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thumbnail Fig. 3

Function f(α) sin α for high-, moderate-, and low-albedo asteroids.

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Table 1

Values of the phase integral for asteroids of differing geometrical albedo.

4 Comparison with planetary satellites

Using the values of the parameters G1 and G2 (Shevchenko et al. 2016; Penttilä et al. 2016) for about 100 different-type asteroids, the values of the phase integral were determined and compared with those obtained by Brucker et al. (2009) for planetary satellites. In addition, the phase dependencies of brightness for the Moon, Phobos, and Deimos (Avanesov et al. 1991; Bowell et al. 1989; Rougier 1933; Velikodsky et al. 2011) were used for the determination of their phase integrals, which are 0.48 ± 0.02, 0.38 ± 0.03, and 0.40 ± 0.03, respectively. Our value of the phase integral for Phobos (0.38 ± 0.03) differs from the value of 0.30 ± 0.04 obtained by Simonelli et al. (1998), although the value for Deimos (0.40 ± 0.03) is in agreement with the value of 0.39 ± 0.02 obtained by Thomas et al. (1996). In the case of the Moon, our value is very different from the value 0.60 obtained by Lane & Irvine (1973). We assume that it is related to the use of new, better quality data on the phase function of the Moon obtained by Velikodsky et al. (2011). Figure 4 shows the dependency of the phase integrals for asteroids and planetary satellites as a function of their geometrical albedos. It should be noted that the albedo range is wider for the satellites and there are currently no data on the phase integrals for asteroids with albedos greater than 60%.

In Fig. 4, the solid line shows a linear fit for the satellites without Phoebe and Europa, and a dot-dashed line shows a linear fit when Phoebe and Europa are included. We added data for the Moon, Phobos, Deimos, and asteroids on the satellite diagram without a recalculation of the linear fits for the satellites given by Brucker et al. (2009). The dashed line shows a linear fit only for the asteroids (q = 0.359 (± 0.005) + 0.47 (± 0.03) p). In general, the values of phase integrals of satellites are systematically larger than for asteroids. This indicates that the linear part of phase functions of the asteroids has a greater slope than for the satellites. This result remains to be interpreted from a theoretical point of view. An exception is the Saturnian satellite Phoebe that has the lowest value of the phase integral among the objects under study.The Martian satellites Deimos and Phobos, and the Uranian satellite Miranda have phase-integral values similar to those of asteroids. When extrapolating the asteroid phase integrals to albedos greater than 60%, we retrieved values similar to those of the Saturnian satellites of Rhea, Tethys, and Enceladus, i.e., not greater than 0.8. If this extrapolation holds true, then we can expect that for such asteroids, the phase function differs from the behavior of E-type asteroids and their thermal properties may not correspond to the developed thermal models for high-albedo asteroids.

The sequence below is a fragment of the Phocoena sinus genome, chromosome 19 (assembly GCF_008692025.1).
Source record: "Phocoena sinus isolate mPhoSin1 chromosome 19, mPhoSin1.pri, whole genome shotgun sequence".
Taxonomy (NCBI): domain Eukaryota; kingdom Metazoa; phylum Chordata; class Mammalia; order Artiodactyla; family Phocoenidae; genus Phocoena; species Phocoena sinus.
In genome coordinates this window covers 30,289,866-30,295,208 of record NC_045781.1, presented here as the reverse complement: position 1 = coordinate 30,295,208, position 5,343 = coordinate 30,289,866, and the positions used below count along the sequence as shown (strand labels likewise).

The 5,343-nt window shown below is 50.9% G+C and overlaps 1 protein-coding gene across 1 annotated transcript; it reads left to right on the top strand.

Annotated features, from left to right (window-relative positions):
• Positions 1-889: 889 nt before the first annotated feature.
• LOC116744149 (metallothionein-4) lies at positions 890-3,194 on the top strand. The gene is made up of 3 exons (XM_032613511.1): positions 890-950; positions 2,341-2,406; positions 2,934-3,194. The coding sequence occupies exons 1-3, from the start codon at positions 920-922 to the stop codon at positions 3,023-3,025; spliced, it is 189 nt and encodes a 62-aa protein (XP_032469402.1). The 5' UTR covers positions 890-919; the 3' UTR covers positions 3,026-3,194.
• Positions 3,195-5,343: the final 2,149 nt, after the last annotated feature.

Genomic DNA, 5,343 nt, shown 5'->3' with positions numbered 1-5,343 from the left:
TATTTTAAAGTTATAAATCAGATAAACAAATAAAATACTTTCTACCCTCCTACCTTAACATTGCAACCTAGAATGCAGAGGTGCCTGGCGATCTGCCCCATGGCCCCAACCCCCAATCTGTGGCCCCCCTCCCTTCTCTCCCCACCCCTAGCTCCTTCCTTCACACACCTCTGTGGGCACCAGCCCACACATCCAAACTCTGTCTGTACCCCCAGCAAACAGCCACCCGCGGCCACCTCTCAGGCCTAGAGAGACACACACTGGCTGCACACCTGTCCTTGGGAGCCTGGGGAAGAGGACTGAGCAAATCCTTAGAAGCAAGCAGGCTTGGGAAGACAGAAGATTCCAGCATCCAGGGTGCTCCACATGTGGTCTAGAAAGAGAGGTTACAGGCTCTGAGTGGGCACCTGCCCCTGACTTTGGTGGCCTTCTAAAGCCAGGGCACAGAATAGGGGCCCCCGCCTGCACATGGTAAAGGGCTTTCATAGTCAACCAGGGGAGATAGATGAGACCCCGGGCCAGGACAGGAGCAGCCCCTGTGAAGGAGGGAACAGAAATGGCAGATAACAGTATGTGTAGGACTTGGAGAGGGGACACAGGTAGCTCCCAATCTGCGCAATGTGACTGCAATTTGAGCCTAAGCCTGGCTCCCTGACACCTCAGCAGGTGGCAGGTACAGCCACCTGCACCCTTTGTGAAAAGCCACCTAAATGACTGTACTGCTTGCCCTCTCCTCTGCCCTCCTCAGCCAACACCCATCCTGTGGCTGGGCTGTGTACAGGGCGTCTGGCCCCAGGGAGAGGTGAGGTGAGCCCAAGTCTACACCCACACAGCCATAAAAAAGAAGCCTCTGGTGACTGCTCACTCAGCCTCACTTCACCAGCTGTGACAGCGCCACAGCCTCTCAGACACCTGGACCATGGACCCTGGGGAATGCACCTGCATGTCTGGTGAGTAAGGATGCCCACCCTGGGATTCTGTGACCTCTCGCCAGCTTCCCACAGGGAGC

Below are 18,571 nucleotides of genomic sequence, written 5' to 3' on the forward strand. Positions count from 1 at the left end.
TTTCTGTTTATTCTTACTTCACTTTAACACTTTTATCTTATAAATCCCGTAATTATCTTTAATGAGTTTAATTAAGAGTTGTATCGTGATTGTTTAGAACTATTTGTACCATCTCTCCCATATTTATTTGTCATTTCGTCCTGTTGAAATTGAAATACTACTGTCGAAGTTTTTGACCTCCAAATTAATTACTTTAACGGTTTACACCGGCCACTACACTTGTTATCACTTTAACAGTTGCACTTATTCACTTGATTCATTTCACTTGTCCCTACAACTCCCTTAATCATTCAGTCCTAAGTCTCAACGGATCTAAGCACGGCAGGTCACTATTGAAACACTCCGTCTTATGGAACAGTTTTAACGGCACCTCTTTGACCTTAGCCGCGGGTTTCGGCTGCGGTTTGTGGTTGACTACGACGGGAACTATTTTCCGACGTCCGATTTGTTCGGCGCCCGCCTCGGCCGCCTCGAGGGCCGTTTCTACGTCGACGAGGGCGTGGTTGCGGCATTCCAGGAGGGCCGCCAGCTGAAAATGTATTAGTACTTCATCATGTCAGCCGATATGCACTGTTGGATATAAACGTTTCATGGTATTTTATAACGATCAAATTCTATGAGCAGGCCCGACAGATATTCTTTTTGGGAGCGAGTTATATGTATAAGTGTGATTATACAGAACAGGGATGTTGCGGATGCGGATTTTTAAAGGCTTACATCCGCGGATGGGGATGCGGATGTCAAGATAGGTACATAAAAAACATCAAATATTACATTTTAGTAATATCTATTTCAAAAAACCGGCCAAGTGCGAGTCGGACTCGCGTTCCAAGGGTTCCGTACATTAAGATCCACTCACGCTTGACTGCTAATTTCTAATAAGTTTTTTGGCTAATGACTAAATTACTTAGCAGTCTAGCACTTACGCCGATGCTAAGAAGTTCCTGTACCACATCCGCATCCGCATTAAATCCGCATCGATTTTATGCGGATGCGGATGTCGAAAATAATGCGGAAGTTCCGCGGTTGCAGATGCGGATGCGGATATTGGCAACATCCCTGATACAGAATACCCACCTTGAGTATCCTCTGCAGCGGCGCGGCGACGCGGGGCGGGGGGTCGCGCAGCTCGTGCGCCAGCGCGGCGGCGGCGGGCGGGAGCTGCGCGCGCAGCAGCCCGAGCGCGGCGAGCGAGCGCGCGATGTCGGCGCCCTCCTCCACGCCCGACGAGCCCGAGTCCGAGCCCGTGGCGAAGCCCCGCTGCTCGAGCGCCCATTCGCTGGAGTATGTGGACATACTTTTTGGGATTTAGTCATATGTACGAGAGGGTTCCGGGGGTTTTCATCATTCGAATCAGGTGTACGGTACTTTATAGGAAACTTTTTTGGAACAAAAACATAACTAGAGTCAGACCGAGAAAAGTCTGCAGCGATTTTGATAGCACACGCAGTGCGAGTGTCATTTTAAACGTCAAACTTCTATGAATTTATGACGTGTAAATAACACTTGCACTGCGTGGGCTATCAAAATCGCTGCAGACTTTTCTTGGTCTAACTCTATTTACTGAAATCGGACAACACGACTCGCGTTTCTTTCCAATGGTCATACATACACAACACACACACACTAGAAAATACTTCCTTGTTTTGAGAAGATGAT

5 Conclusions

Based on the results of ground-based observations and data obtained from space missions, the composite average phase dependencies of brightness for moderate, high, and low albedo asteroids in a wide range of phase angles from 0° to 160° were obtained. Because the phase functions of brightness for asteroids inside a taxonomical class behave similarly, it is possible to estimate thevalue of the phase integral for that asteroid class using a representative phase function.

The values of the phase integral q were determined for asteroids of different albedos using both a numerical integration of the average brightness phase functions over a wide phase-angle range and the relations between q and the G parameter of the HG function and between q and the G1, G2 parameters of the HG1G2 function. The values of the phase integral lie in the range from 0.34 to 0.63 with an average of 0.45. These data can be used to model the thermal properties of asteroid surfaces and to process data obtained in the infrared wavelength range.